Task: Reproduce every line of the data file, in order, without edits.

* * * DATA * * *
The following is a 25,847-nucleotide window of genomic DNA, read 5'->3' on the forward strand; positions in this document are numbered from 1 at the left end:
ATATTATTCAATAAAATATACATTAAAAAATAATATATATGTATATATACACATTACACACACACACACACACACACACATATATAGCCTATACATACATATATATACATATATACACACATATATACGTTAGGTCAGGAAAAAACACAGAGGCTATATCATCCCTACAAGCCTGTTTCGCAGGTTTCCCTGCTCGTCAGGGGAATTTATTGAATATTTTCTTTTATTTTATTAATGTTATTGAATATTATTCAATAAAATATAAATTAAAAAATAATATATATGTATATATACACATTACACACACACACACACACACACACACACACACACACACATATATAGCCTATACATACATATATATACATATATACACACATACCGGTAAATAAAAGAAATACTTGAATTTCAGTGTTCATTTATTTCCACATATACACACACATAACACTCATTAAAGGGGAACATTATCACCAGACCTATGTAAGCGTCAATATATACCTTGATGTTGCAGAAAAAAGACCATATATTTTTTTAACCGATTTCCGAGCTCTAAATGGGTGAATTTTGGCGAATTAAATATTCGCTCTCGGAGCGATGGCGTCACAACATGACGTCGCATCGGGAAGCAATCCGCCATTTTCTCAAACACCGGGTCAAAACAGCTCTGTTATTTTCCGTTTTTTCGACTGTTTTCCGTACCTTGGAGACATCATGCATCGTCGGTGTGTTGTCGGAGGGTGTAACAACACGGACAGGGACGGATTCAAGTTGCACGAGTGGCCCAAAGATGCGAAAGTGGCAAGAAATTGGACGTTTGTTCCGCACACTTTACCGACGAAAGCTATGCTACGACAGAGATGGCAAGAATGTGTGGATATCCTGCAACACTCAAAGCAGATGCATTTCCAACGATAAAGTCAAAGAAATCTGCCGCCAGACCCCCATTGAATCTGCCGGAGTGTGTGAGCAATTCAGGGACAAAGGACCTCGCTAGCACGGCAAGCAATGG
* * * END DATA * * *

The following is a 25,847-nucleotide window of genomic DNA, read 5'->3' on the forward strand; positions in this document are numbered from 1 at the left end:
ATATTATTCAATAAAATATACATTAAAAAATAATATATATGTATATATACACATTACACACACACACACACACACACACATATATAGCCTATACATACATATATATACATATATACACACATATATACGTTAGGTCAGGAAAAAACACAGAGGCTATATCATCCCTACAAGCCTGTTTCGCAGGTTTCCCTGCTCGTCAGGGGAATTTATTGAATATTTTCTTTTATTTTATTAATGTTATTGAATATTATTCAATAAAATATAAATTAAAAAATAATATATATGTATATATACACATTACACACACACACACACACACACACACACACACACACACATATATAGCCTATACATACATATATATACATATATACACACATACCGGTAAATAAAAGAAATACTTGAATTTCAGTGTTCATTTATTTCCACATATACACACACATAACACTCATTAAAGGGGAACATTATCACCAGACCTATGTAAGCGTCAATATATACCTTGATGTTGCAGAAAAAAGACCATATATTTTTTTAACCGATTTCCGAGCTCTAAATGGGTGAATTTTGGCGAATTAAATATTCGCTCTCGGAGCGATGGCGTCACAACATGACGTCGCATCGGGAAGCAATCCGCCATTTTCTCAAACACCGGGTCAAAACAGCTCTGTTATTTTCCGTTTTTTCGACTGTTTTCCGTACCTTGGAGACATCATGCATCGTCGGTGTGTTGTCGGAGGGTGTAACAACACGGACAGGGACGGATTCAAGTTGCACGAGTGGCCCAAAGATGCGAAAGTGGCAAGAAATTGGACGTTTGTTCCGCACACTTTACCGACGAAAGCTATGCTACGACAGAGATGGCAAGAATGTGTGGATATCCTGCAACACTCAAAGCAGATGCATTTCCAACGATAAAGTCAAAGAAATCTGCCGCCAGACCCCCATTGAATCTGCCGGAGTGTGTGAGCAATTCAGGGACAAAGGACCTCGCTAGCACGGCAAGCAATGG